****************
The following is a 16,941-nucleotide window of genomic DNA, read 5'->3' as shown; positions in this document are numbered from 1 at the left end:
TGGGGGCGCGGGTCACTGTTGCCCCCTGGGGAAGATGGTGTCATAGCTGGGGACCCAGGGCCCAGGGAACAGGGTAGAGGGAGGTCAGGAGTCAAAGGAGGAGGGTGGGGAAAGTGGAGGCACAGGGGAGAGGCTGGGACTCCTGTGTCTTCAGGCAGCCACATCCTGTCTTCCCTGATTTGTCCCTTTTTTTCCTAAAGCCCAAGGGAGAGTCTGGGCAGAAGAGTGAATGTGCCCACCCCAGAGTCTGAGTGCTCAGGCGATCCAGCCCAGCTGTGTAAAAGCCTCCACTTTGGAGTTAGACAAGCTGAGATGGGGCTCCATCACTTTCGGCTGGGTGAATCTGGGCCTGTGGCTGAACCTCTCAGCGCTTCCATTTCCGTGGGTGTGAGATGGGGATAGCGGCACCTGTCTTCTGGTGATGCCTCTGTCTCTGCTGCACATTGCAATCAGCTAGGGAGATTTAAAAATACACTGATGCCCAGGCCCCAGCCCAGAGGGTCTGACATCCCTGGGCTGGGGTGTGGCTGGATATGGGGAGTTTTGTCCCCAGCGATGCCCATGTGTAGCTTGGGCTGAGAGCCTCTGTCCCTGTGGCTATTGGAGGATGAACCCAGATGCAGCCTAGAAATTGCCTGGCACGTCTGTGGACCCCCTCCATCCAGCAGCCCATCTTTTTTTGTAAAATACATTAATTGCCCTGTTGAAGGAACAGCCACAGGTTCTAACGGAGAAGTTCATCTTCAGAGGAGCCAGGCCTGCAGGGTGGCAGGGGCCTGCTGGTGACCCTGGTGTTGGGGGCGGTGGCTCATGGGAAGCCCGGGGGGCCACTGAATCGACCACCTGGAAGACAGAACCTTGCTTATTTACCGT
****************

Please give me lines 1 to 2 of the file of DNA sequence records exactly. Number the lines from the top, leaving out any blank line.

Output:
The following is a 16,941-nucleotide window of genomic DNA, read 5'->3' as shown; positions in this document are numbered from 1 at the left end:
TGGGGGCGCGGGTCACTGTTGCCCCCTGGGGAAGATGGTGTCATAGCTGGGGACCCAGGGCCCAGGGAACAGGGTAGAGGGAGGTCAGGAGTCAAAGGAGGAGGGTGGGGAAAGTGGAGGCACAGGGGAGAGGCTGGGACTCCTGTGTCTTCAGGCAGCCACATCCTGTCTTCCCTGATTTGTCCCTTTTTTTCCTAAAGCCCAAGGGAGAGTCTGGGCAGAAGAGTGAATGTGCCCACCCCAGAGTCTGAGTGCTCAGGCGATCCAGCCCAGCTGTGTAAAAGCCTCCACTTTGGAGTTAGACAAGCTGAGATGGGGCTCCATCACTTTCGGCTGGGTGAATCTGGGCCTGTGGCTGAACCTCTCAGCGCTTCCATTTCCGTGGGTGTGAGATGGGGATAGCGGCACCTGTCTTCTGGTGATGCCTCTGTCTCTGCTGCACATTGCAATCAGCTAGGGAGATTTAAAAATACACTGATGCCCAGGCCCCAGCCCAGAGGGTCTGACATCCCTGGGCTGGGGTGTGGCTGGATATGGGGAGTTTTGTCCCCAGCGATGCCCATGTGTAGCTTGGGCTGAGAGCCTCTGTCCCTGTGGCTATTGGAGGATGAACCCAGATGCAGCCTAGAAATTGCCTGGCACGTCTGTGGACCCCCTCCATCCAGCAGCCCATCTTTTTTTGTAAAATACATTAATTGCCCTGTTGAAGGAACAGCCACAGGTTCTAACGGAGAAGTTCATCTTCAGAGGAGCCAGGCCTGCAGGGTGGCAGGGGCCTGCTGGTGACCCTGGTGTTGGGGGCGGTGGCTCATGGGAAGCCCGGGGGGCCACTGAATCGACCACCTGGAAGACAGAACCTTGCTTATTTACCGT